June 27, 2019

Today's Top Alzheimer's News


In a June 27, 2019 Alzheimer’s Speaks Radio segment, “A Dementia-friendly Worship Guide,” host Lori La Bey talks with Lynda Everman and Don Wendorf about their new, UsA2-endorsed book, “Dementia-friendly Worship: A Multi-faith Handbook for Chaplains, Clergy and Faith Communities.” This first-of-its-kind handbook, to help address the spiritual needs of people with dementia, enables congregations and faith communities to better serve their communities. The many esteemed book contributors include Clergy Network & Faith Coalition members pastor Rev. Dr. Cynthia Huling-Hummel, author, journalist and UsA2 advocate Greg O’Brien, and LatinosAgainstAlzheimer’s advocate Daisy Duarte. Senior editor Lynda Everman is a UsA2 Advocate.


In a June 27, 2019 NBC News “Know Your Value” video segment, Mika Brzezinski interviewed Alzheimer’s disease advocate Maria Shriver in honor of ‘brain awareness month.’ Shriver stressed the importance of person-to-person connection, putting down technology and carving out self-care/alone time, in addition to exercise and a healthy diet to help foster a healthy brain and lifestyle. She outlined the importance of addressing cognitive health by getting a cognitive baseline, and cognitive testing. She challenged corporate America to address the changing needs of the new American family, where employees (both men and women) need time for caregiving for their kids and parents, in addition to self-care.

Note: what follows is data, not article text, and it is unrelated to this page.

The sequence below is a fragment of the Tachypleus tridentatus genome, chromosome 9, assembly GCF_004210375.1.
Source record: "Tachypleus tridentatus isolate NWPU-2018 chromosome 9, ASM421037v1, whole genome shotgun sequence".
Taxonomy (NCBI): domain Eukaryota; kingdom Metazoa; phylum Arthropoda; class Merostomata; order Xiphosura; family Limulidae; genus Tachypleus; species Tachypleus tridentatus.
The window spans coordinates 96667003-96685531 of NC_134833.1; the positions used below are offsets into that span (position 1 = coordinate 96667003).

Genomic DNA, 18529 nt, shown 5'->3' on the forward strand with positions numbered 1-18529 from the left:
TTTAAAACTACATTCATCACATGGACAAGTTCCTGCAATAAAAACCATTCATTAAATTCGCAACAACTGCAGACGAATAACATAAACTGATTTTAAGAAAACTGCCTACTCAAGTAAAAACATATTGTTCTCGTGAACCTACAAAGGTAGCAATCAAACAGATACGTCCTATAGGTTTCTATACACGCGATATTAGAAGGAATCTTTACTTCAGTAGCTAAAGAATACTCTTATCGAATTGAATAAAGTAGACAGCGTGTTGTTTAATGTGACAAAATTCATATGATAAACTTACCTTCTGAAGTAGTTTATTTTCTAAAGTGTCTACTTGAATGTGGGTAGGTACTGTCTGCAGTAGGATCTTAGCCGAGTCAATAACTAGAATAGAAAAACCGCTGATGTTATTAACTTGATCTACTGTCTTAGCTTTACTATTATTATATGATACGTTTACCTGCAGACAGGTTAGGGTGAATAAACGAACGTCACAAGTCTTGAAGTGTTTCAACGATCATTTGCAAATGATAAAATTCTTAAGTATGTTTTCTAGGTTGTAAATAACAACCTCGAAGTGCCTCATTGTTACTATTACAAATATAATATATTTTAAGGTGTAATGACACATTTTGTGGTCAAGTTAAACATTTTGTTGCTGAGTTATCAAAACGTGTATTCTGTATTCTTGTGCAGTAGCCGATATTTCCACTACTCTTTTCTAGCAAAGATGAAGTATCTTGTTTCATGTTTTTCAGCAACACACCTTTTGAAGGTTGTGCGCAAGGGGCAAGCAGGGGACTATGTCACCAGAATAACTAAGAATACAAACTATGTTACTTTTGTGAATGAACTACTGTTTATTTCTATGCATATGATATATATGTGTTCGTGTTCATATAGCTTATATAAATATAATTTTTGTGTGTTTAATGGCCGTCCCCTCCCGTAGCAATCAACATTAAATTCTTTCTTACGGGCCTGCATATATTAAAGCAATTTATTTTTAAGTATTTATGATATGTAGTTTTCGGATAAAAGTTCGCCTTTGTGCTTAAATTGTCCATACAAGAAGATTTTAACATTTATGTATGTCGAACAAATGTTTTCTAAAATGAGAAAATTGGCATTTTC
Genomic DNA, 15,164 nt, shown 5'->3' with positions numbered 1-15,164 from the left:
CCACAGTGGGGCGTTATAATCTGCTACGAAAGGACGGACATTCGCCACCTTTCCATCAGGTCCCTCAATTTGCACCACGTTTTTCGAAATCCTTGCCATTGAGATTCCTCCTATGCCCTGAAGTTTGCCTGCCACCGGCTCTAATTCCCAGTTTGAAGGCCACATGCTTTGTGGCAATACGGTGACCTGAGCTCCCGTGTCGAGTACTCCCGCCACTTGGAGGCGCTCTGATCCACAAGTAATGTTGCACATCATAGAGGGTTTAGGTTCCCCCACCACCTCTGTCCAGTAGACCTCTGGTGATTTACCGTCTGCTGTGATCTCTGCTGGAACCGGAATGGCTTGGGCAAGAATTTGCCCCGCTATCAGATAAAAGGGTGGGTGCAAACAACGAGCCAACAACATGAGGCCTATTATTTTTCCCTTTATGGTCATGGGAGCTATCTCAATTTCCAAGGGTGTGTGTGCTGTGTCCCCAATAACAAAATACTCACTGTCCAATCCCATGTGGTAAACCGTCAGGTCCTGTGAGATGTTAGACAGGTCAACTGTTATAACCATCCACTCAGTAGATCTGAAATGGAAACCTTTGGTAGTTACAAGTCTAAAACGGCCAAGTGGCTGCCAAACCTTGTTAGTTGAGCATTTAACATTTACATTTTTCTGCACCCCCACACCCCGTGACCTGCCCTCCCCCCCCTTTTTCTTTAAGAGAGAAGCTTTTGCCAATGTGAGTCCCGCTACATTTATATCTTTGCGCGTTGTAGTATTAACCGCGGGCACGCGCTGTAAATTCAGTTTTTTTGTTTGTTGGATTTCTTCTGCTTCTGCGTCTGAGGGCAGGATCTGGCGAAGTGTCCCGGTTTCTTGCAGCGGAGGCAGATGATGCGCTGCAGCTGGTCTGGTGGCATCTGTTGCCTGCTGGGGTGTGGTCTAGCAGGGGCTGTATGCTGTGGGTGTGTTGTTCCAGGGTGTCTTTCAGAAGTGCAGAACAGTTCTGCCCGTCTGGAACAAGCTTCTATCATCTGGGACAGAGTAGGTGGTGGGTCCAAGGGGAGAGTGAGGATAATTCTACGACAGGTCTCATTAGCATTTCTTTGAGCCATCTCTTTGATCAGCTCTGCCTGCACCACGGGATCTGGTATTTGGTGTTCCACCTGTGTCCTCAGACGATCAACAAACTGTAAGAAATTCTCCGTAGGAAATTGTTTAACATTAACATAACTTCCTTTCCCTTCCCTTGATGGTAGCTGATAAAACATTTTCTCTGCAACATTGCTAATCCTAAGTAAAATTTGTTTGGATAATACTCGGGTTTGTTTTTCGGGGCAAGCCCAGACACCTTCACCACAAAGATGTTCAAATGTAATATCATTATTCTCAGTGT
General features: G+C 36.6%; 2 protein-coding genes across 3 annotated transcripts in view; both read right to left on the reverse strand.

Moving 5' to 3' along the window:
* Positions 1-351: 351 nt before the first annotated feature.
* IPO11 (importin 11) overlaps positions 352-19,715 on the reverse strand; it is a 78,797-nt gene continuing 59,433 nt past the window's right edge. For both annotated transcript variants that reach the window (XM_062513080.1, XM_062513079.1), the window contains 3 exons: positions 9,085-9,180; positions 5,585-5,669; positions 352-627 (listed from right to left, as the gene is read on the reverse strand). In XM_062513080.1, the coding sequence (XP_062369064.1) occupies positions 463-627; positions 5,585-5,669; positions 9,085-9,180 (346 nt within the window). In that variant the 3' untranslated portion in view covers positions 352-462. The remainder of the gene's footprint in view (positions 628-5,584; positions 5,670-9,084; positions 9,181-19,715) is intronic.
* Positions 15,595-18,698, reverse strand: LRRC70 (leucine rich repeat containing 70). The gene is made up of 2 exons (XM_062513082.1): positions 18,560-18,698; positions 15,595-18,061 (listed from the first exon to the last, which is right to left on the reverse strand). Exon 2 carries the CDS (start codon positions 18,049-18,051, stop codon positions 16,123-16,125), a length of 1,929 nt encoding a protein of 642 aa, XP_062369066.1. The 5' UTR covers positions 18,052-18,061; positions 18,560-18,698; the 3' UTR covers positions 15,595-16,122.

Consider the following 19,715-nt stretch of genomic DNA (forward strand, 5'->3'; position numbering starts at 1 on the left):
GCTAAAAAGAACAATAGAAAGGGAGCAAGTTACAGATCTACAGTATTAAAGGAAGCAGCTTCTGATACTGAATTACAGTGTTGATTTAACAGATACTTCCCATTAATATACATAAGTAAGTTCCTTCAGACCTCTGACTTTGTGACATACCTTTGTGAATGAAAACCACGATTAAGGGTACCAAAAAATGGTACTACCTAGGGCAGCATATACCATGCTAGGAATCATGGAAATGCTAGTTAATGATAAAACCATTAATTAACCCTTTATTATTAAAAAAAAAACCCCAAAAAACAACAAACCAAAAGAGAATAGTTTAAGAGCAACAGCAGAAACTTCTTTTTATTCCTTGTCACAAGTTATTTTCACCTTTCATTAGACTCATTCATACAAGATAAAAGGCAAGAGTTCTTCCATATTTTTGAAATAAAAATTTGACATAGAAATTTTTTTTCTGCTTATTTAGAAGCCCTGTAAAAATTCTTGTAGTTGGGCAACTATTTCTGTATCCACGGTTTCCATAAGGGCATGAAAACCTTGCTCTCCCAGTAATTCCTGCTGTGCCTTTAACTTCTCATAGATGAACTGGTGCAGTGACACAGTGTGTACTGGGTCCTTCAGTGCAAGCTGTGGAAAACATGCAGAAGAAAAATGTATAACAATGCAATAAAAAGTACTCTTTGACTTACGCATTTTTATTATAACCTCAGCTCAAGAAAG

A June 25, 2019 Medical Express article reported that researchers at the University of Alabama at Birmingham developed a medication that appears to successfully inhibit the LIMK1 enzyme (serine/threonine kinase), providing a level of protection for dendritic spines, the connections between neurons in the brain. “In a healthy brain, LIMK1 appears to regulate the size and density of dendritic spines. In dementia, the enzyme is overactive, leading to damage to the spines. In this study, we were able to provide a protective effect to the dendritic spines by means of an experimental drug that inhibited activity of LIMK1… Another important aspect of this sort of target is that it could lead to an intervention before loss of cognitive function has begun. It could provide a protective effect to prevent damage or loss of dendritic spines,” said Jeremy Herskowitz, PhD.


A June 26, 2019 Pacific Standard article spotlighted the potential of genome-editing technology CRISPR to cure diseases, namely Alzheimer’s, by directly and permanently modifying the human genome. The treatment of neurological diseases poses the unique challenge of penetrating the blood-brain barrier,  and then targeting specific neurons deep within the brain. A team of Korean researchers created such a ‘delivery drone’ nanoparticle to safely transport CRISPR into Alzheimer's brains. According to the article, “Several other technical wrinkles also need to be smoothed out if CRISPR is to live up to its hype. Of these, specificity and accuracy of the system remain major concerns. What are the chances of it making an error while editing a tiny fragment of our three-billion-letter genome? Also, what are the consequences of those errors, especially considering all changes are permanent?”


A June 24, 2019 Women’s Health article delves into some ‘real talk’ about receiving an Alzheimer’s disease diagnosis and how to navigate this new reality. The article advises about the importance of socializing and having relationships for brain health, that it’s never too early or late to make positive lifestyle changes, planning for the future, and joining support groups.